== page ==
New Mexico suspends football coach Bob Davie amid misconduct probe

The University of New Mexico suspended head football coach Bob Davie on Thursday for 30 days without pay, following multiple investigations that examined whether he and coaching staff interfered with criminal investigations or misconduct cases involving players.

The suspension comes after an initial investigation requested by university officials had found through confidential interviews with players that Davie had told them in an all-team meeting to "get some dirt" on a student who had reported that a fellow player had raped her. However, a report released by the university Thursday showed a follow-up probe conducted by a Chicago-based law firm could not confirm the same allegations.

Despite being unable to conclude Davie or his staff had obstructed criminal investigations, the firm still recommended that university leadership "take strong action" to ensure the school didn't tolerate sexual harassment or physical abuse, and called for more oversight into the athletic program, school officials.

The firm Hogan Marren Babbo & Rose also looked into allegations of physical abuse, including whether coaches or staff had forced or pressured football players to compete and practice against medical staff recommendations.

In a release that also include reports on both investigations, New Mexico interim President Chaouki Abdallah said the school planned swift action in response to the investigation.

"We will intensify our efforts to educate our campus community and change the culture of accountability within the University," he said. "UNM will quickly implement changes and corrective action, and will provide comprehensive training to all areas of the University."

Davie is two seasons into a six-year contract that runs through the 2021 season and pays him $822,690 annually, not including bonuses and incentives.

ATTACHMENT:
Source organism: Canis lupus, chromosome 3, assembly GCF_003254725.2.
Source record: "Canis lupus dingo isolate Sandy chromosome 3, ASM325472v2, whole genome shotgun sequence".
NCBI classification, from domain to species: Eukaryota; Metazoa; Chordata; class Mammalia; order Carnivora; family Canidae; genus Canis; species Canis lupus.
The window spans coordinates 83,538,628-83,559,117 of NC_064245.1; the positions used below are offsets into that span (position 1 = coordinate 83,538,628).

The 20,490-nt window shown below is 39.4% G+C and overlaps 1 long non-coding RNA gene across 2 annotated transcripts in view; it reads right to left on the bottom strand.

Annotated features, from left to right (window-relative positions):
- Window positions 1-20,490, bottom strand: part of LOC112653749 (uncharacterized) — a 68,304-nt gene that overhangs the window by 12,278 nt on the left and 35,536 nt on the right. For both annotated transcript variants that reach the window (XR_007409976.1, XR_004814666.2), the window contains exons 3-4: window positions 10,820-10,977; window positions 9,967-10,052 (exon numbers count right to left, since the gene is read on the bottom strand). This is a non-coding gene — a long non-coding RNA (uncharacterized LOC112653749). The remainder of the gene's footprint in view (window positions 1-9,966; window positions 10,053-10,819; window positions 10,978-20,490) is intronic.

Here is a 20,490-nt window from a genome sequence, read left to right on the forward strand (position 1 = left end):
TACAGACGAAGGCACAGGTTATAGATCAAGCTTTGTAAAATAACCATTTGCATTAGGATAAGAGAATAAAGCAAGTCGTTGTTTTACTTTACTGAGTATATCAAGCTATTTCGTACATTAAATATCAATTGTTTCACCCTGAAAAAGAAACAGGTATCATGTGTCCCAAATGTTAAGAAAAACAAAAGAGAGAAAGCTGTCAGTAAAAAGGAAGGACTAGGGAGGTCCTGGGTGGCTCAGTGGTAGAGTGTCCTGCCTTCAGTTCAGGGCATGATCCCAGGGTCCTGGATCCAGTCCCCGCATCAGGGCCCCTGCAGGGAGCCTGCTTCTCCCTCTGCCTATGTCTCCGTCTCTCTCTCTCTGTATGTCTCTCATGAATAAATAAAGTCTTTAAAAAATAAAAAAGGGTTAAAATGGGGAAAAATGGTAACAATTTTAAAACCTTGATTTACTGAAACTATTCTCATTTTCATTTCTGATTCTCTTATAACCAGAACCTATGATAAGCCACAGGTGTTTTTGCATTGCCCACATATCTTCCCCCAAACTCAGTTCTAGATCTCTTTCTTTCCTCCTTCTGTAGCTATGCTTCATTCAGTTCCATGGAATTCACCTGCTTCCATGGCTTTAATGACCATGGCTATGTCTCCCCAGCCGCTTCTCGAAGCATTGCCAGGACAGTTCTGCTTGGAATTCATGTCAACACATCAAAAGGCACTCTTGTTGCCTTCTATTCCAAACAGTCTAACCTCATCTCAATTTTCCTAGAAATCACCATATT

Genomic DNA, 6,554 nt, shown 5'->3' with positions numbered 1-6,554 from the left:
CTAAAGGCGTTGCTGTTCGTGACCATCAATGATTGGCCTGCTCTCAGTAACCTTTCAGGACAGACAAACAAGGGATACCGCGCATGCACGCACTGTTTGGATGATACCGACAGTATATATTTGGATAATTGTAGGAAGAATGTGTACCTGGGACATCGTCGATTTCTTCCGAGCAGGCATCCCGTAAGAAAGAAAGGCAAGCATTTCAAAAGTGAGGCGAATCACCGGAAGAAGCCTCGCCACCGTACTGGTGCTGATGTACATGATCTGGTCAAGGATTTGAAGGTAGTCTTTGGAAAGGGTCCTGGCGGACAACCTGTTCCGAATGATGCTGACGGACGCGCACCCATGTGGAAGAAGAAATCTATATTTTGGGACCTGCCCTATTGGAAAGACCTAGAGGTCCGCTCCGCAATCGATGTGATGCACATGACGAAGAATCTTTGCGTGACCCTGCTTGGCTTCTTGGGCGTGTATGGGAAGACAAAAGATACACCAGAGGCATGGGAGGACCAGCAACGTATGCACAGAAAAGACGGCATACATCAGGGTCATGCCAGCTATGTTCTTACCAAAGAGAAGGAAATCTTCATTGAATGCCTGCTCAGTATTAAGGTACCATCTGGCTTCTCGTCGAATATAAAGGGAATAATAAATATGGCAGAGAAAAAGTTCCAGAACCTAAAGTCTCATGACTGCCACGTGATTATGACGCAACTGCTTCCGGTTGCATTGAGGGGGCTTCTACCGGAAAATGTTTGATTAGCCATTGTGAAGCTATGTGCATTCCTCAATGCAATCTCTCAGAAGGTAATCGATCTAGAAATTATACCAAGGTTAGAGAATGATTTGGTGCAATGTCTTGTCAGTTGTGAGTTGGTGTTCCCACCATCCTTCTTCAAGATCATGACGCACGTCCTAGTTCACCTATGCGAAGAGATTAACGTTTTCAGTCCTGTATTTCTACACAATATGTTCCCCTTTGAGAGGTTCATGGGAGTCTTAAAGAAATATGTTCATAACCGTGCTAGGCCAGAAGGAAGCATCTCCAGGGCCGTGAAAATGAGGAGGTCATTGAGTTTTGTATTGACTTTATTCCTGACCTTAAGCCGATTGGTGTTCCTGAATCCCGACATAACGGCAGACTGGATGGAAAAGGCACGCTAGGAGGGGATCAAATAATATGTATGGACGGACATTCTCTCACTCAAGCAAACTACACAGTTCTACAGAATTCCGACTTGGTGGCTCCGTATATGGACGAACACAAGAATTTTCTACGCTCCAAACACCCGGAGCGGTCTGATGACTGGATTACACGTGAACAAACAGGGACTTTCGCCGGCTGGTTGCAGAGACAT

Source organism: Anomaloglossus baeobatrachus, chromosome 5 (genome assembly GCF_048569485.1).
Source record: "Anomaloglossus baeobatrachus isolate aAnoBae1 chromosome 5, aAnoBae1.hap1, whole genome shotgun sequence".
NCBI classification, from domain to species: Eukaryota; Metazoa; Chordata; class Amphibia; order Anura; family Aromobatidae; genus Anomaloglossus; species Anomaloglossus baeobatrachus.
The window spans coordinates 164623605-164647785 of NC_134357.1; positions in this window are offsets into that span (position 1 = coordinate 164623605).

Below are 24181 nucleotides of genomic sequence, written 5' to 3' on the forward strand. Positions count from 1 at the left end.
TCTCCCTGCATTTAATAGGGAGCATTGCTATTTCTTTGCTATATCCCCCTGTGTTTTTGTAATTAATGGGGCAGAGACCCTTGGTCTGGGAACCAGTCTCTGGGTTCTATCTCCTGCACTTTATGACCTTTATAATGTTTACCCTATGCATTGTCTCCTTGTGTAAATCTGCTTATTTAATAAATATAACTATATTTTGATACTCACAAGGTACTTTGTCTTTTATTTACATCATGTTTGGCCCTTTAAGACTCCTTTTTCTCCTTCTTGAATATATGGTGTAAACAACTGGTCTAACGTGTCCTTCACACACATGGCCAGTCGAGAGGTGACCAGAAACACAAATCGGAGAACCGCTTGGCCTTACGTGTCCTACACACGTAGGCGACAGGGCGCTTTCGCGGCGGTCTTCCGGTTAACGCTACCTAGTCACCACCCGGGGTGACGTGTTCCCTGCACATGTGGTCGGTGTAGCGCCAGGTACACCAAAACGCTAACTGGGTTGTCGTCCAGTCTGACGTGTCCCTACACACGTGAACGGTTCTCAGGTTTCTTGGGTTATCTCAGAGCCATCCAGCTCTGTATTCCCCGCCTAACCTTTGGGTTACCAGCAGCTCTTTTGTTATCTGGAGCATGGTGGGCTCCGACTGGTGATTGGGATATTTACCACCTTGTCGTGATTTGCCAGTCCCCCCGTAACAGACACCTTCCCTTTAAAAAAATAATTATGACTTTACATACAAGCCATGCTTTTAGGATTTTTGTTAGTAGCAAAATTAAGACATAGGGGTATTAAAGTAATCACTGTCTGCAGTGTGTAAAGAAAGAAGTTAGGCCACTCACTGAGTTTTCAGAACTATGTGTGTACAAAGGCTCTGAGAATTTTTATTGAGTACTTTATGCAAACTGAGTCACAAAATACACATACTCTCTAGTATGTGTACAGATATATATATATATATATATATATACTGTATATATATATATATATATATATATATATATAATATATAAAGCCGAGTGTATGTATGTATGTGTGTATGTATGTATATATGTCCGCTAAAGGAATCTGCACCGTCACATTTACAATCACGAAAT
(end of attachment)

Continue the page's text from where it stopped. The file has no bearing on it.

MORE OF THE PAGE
A voicemail and text message to Davie was not immediately returned.

The school already is already under agreement with the U.S. Justice Department to reform how it investigates sexual assault complaints following a scathing 2016 federal report that found the school failed in its handling of them.

The suspension comes at a time of heightened awareness to how coaches treat players and handle allegations of misconduct against the athletes they coach. Two years ago Baylor fired successful football coach Art Briles after an external investigation found the school officials, including Briles, mishandled sexual assault claims, some against football players. Just days before the 2014 season, Illinois fired coach Tim Beckman after an investigation found inappropriate treatment of players.

Davie, the former Notre Dame coach, became New Mexico's head coach in 2011, taking over a team that had lost 35 of their past 38 games under coach Mike Locksley, who also had a slew of embarrassing off-field problems.

Davie succeeded Lou Holtz at Notre Dame in 1997 and compiled a 35-25 record over five years. He was fired after the 2001 season with a 5-6 record and worked as a television analyst for ESPN before returning to coaching.

Davie earned praised for turning around the troubled Lobos program, leading New Mexico to its first bowl game in eight years with an appearance in the 2015 New Mexico Bowl. The Lobos lost to Arizona, 45-37.

The next year, he led the Lobos to a second-straight New Mexico Bowl appearance, this time beating UTSA 23-20. The Lobos slipped to 3-9 last season. Davie has a 30-45 overall record with the Lobos.

New Mexico Attorney General Hector Balderas responded to the report, saying his office was "reviewing the actions of officials from top to bottom and any other organizations involved."

"We will never tolerate a university culture that denies students their basic rights through illegal discrimination or retaliation against those who report sexual misconduct," he said.